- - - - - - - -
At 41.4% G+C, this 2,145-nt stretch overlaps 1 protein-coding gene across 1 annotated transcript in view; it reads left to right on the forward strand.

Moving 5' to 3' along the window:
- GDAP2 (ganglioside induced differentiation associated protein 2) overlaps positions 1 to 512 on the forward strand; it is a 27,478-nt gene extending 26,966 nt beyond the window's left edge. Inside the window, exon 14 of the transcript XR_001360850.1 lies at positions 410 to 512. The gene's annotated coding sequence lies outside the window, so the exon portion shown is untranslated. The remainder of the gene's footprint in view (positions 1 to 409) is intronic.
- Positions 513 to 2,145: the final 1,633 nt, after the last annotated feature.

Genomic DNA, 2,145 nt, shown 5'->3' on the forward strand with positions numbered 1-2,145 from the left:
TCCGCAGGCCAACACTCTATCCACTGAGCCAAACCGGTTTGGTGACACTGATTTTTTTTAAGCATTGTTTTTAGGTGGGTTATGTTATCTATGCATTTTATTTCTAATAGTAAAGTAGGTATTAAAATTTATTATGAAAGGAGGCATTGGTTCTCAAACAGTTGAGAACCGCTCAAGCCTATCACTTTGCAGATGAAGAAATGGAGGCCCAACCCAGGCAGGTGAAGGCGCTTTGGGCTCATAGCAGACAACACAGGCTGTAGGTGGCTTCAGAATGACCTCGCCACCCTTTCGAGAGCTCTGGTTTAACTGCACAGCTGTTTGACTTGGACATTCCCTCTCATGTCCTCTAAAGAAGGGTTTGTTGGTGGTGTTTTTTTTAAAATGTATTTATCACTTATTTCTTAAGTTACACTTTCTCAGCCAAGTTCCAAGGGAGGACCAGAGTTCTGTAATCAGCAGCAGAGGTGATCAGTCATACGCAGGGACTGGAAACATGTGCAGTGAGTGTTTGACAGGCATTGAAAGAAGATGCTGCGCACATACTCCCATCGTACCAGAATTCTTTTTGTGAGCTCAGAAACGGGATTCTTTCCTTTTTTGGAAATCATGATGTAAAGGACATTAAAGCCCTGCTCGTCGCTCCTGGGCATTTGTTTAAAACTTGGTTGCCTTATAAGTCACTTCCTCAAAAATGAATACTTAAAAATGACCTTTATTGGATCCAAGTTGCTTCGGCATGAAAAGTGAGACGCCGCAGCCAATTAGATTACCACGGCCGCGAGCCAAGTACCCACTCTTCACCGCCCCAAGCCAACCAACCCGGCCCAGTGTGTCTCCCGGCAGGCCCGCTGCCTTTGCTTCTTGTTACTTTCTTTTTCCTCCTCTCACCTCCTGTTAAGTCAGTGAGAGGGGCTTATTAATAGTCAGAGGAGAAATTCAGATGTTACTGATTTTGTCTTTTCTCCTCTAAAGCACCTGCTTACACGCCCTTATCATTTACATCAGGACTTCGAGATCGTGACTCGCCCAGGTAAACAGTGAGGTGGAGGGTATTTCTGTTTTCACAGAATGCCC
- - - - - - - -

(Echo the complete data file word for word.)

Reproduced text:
At 41.4% G+C, this 2,145-nt stretch overlaps 1 protein-coding gene across 1 annotated transcript in view; it reads left to right on the forward strand.

Moving 5' to 3' along the window:
- GDAP2 (ganglioside induced differentiation associated protein 2) overlaps positions 1 to 512 on the forward strand; it is a 27,478-nt gene extending 26,966 nt beyond the window's left edge. Inside the window, exon 14 of the transcript XR_001360850.1 lies at positions 410 to 512. The gene's annotated coding sequence lies outside the window, so the exon portion shown is untranslated. The remainder of the gene's footprint in view (positions 1 to 409) is intronic.
- Positions 513 to 2,145: the final 1,633 nt, after the last annotated feature.

Genomic DNA, 2,145 nt, shown 5'->3' on the forward strand with positions numbered 1-2,145 from the left:
TCCGCAGGCCAACACTCTATCCACTGAGCCAAACCGGTTTGGTGACACTGATTTTTTTTAAGCATTGTTTTTAGGTGGGTTATGTTATCTATGCATTTTATTTCTAATAGTAAAGTAGGTATTAAAATTTATTATGAAAGGAGGCATTGGTTCTCAAACAGTTGAGAACCGCTCAAGCCTATCACTTTGCAGATGAAGAAATGGAGGCCCAACCCAGGCAGGTGAAGGCGCTTTGGGCTCATAGCAGACAACACAGGCTGTAGGTGGCTTCAGAATGACCTCGCCACCCTTTCGAGAGCTCTGGTTTAACTGCACAGCTGTTTGACTTGGACATTCCCTCTCATGTCCTCTAAAGAAGGGTTTGTTGGTGGTGTTTTTTTTAAAATGTATTTATCACTTATTTCTTAAGTTACACTTTCTCAGCCAAGTTCCAAGGGAGGACCAGAGTTCTGTAATCAGCAGCAGAGGTGATCAGTCATACGCAGGGACTGGAAACATGTGCAGTGAGTGTTTGACAGGCATTGAAAGAAGATGCTGCGCACATACTCCCATCGTACCAGAATTCTTTTTGTGAGCTCAGAAACGGGATTCTTTCCTTTTTTGGAAATCATGATGTAAAGGACATTAAAGCCCTGCTCGTCGCTCCTGGGCATTTGTTTAAAACTTGGTTGCCTTATAAGTCACTTCCTCAAAAATGAATACTTAAAAATGACCTTTATTGGATCCAAGTTGCTTCGGCATGAAAAGTGAGACGCCGCAGCCAATTAGATTACCACGGCCGCGAGCCAAGTACCCACTCTTCACCGCCCCAAGCCAACCAACCCGGCCCAGTGTGTCTCCCGGCAGGCCCGCTGCCTTTGCTTCTTGTTACTTTCTTTTTCCTCCTCTCACCTCCTGTTAAGTCAGTGAGAGGGGCTTATTAATAGTCAGAGGAGAAATTCAGATGTTACTGATTTTGTCTTTTCTCCTCTAAAGCACCTGCTTACACGCCCTTATCATTTACATCAGGACTTCGAGATCGTGACTCGCCCAGGTAAACAGTGAGGTGGAGGGTATTTCTGTTTTCACAGAATGCCC